Researchers investigating light flow within a waveguide have created a sensor that is about 20 times more sensitive than conventional optical-fibre-sensor-based biochemical sensors
The concept behind the optical microfibre coupler sensor is the interference of light, which travels along an optical microfibre. Interference is a common natural phenomenon at play within light, sound or even water waves when two or more waves are in the same space.
Optical interference-based sensors are currently used for many applications within the field of biological measurement, and the use of optical fibres makes such devices extremely compact and economic. However, they have a downside – they often exhibit high sensitivity only when the refractive index (RI) of the surrounding medium approaches that of an optical fibre (~1.44).
During the group’s study, they created an optical microfibre coupler sensor capable of achieving ultrahigh sensitivity at low RI (~1.33) by precisely designing the parameter to minimise the difference between the effective group indexes of the ‘even supermode’ and ‘odd supermode’.
What’s a supermode? A typical optical microfiber coupler is comprised of two parallel, closely packed microfibers with two input (P1 and P2) and two output (P3 and P4) ports, two transition tapers, and a central uniform ‘waist-shaped’ region. The modal fields injected from the input modes are known as ‘supermodes’, which include odd and even distributions. When even and odd supermodes propagate along the optical microfiber coupler, a power exchange occurs and the resulting interferometric spectrum can be obtained at its output ports.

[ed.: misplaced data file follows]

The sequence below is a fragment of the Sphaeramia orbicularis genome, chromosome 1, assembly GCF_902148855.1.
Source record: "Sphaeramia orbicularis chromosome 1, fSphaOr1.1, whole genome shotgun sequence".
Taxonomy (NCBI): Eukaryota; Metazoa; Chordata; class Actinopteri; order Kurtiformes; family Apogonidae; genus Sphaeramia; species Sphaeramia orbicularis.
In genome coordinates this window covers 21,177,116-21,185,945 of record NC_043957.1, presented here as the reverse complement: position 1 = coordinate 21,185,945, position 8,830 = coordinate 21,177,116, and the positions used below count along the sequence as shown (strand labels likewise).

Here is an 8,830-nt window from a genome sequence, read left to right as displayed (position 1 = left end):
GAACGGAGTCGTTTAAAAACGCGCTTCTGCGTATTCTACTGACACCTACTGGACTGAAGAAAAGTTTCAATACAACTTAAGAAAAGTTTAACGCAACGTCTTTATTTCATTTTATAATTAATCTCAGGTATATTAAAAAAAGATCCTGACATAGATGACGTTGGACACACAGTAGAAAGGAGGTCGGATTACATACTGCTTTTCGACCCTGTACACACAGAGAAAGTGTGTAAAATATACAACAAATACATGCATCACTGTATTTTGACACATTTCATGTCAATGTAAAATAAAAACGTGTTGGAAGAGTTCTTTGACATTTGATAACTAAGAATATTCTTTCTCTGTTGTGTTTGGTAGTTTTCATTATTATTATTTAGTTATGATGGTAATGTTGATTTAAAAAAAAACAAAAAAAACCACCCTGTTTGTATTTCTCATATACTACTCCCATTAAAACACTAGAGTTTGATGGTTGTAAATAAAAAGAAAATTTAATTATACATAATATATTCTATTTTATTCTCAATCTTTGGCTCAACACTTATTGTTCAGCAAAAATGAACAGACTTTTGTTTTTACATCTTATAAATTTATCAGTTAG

The group’s experimental results revealed that their sensor is significantly more sensitive (about 20x) than conventional optical-fibre-sensor-based biochemical sensors.
Explaining the potential for the new sensor, Lei Wei, an assistant professor in the School of Electrical & Electronic Engineering, College of Engineering, Nanyang Technological University, said: “The resulting ultrasensitive mechanism not only creates opportunities for a wide range of applications within chemical and biological sensing fields, but also broadens the repertoire of other interferometric fibre-optic sensors, and even acoustic sensors.”
Thanks to its ultrahigh sensitivity, the group’s sensor is ideal for trace analyte and small molecule detection.
“It may also find applications within the fields of medical diagnostics and environmental monitoring, such as early detection of cancer and other diseases, as well as heavy metal detection in water,” Wei pointed out. “In the near future, we hope to develop it into a new sensing platform with ultrahigh sensitivity and a fast response time feasible for low-cost, point-of-care applications in doctors’ offices.”
The next step for the group is to “make the sensor into arrays and further explore its sensing performance for cancer biomarkers,” said Wei.